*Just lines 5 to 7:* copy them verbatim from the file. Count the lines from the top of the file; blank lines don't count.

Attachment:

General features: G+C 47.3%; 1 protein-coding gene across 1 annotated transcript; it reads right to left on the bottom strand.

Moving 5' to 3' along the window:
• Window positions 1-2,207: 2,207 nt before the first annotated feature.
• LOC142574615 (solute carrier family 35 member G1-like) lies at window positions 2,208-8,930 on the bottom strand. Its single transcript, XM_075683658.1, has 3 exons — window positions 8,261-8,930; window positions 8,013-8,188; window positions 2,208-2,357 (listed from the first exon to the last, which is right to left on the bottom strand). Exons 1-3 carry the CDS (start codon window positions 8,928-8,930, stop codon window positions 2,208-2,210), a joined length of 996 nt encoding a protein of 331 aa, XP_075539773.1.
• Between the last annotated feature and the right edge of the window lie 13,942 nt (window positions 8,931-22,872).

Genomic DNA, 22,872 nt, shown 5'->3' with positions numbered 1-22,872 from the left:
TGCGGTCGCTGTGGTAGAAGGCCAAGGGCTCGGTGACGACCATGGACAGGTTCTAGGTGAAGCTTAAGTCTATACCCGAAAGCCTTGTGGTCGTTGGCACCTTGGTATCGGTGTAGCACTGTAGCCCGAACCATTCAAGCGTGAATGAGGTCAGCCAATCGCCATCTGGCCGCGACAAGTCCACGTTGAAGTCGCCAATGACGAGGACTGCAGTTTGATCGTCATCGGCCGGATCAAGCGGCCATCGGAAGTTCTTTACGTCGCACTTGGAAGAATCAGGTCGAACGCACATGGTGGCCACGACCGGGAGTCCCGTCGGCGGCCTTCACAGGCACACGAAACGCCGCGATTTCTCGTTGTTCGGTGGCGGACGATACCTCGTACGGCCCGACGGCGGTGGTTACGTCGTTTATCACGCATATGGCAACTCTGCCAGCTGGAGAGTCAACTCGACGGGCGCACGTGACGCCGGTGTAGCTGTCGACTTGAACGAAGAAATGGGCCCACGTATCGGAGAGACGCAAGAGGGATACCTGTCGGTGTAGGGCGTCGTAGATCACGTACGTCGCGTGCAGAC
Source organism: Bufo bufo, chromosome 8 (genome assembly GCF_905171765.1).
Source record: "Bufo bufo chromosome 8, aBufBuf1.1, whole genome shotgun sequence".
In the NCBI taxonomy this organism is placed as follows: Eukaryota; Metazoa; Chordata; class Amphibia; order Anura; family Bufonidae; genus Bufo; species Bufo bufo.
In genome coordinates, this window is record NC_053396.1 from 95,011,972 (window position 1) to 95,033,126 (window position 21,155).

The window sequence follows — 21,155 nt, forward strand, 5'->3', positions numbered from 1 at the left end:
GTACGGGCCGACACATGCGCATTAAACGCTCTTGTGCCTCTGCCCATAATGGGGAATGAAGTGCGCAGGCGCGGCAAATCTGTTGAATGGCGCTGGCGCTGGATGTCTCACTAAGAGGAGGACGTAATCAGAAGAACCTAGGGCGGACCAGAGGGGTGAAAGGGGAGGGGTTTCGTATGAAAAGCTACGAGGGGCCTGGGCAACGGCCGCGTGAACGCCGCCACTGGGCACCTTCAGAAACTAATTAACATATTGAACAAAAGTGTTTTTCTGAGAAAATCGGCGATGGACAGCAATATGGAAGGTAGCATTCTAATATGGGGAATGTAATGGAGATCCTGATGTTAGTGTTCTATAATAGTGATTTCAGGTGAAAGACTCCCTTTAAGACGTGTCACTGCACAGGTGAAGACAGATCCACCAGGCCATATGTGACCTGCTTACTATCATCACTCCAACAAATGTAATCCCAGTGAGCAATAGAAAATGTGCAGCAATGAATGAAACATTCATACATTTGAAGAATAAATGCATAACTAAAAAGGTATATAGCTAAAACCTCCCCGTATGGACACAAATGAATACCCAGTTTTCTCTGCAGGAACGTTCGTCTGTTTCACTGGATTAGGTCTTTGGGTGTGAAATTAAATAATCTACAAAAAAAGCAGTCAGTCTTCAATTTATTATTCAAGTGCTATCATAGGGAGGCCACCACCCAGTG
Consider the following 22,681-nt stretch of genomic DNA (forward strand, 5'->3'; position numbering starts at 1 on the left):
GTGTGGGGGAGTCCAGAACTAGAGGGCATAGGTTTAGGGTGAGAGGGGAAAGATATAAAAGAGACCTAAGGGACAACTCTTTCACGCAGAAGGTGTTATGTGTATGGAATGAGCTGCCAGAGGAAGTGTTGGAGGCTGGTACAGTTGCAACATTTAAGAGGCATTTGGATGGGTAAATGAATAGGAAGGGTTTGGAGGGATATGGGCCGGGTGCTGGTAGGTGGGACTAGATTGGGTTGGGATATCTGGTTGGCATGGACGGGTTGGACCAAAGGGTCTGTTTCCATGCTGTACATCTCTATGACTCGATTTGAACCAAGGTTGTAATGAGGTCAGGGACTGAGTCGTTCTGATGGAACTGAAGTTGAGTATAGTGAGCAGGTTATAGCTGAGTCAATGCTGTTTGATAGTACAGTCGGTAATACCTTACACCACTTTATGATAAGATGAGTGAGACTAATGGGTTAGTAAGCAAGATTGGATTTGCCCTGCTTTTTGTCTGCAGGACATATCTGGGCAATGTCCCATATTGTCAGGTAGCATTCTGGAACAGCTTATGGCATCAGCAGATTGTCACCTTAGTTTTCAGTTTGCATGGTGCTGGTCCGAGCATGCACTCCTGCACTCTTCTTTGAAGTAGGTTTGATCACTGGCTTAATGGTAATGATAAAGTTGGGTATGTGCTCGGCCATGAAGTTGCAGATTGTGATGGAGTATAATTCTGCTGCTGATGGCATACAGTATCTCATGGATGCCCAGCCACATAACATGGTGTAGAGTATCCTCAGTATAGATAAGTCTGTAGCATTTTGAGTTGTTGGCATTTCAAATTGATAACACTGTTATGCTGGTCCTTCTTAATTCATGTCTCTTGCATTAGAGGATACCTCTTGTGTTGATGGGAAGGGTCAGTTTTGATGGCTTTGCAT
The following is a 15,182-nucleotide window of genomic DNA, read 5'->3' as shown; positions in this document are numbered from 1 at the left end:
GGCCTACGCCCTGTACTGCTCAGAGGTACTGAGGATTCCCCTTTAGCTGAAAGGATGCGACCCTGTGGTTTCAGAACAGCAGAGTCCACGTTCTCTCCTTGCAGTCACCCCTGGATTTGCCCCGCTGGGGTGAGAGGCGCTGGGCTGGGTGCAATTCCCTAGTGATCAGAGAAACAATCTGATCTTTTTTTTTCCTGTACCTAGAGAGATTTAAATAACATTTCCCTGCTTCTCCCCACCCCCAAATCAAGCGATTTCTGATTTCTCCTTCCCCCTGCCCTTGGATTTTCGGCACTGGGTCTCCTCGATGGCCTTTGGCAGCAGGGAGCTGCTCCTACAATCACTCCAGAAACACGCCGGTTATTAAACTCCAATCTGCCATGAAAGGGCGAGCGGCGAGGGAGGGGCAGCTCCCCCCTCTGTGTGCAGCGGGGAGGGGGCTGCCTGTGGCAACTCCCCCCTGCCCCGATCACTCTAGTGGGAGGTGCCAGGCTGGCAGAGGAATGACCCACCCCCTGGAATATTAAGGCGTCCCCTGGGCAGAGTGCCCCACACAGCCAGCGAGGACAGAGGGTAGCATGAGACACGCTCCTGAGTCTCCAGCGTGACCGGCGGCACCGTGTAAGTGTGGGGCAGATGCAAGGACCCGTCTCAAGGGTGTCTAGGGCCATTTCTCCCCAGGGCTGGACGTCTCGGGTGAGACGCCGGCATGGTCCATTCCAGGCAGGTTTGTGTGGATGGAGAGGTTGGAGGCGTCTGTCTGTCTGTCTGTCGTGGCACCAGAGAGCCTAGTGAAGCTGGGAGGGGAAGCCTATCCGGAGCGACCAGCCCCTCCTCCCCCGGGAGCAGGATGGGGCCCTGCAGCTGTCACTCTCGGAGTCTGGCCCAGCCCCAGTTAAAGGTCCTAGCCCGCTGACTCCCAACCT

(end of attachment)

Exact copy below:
• Between the last annotated feature and the right edge of the window lie 13,942 nt (window positions 8,931-22,872).

Genomic DNA, 22,872 nt, shown 5'->3' with positions numbered 1-22,872 from the left:
TGCGGTCGCTGTGGTAGAAGGCCAAGGGCTCGGTGACGACCATGGACAGGTTCTAGGTGAAGCTTAAGTCTATACCCGAAAGCCTTGTGGTCGTTGGCACCTTGGTATCGGTGTAGCACTGTAGCCCGAACCATTCAAGCGTGAATGAGGTCAGCCAATCGCCATCTGGCCGCGACAAGTCCACGTTGAAGTCGCCAATGACGAGGACTGCAGTTTGATCGTCATCGGCCGGATCAAGCGGCCATCGGAAGTTCTTTACGTCGCACTTGGAAGAATCAGGTCGAACGCACATGGTGGCCACGACCGGGAGTCCCGTCGGCGGCCTTCACAGGCACACGAAACGCCGCGATTTCTCGTTGTTCGGTGGCGGACGATACCTCGTACGGCCCGACGGCGGTGGTTACGTCGTTTATCACGCATATGGCAACTCTGCCAGCTGGAGAGTCAACTCGACGGGCGCACGTGACGCCGGTGTAGCTGTCGACTTGAACGAAGAAATGGGCCCACGTATCGGAGAGACGCAAGAGGGATACCTGTCGGTGTAGGGCGTCGTAGATCACGTACGTCGCGTGCAGAC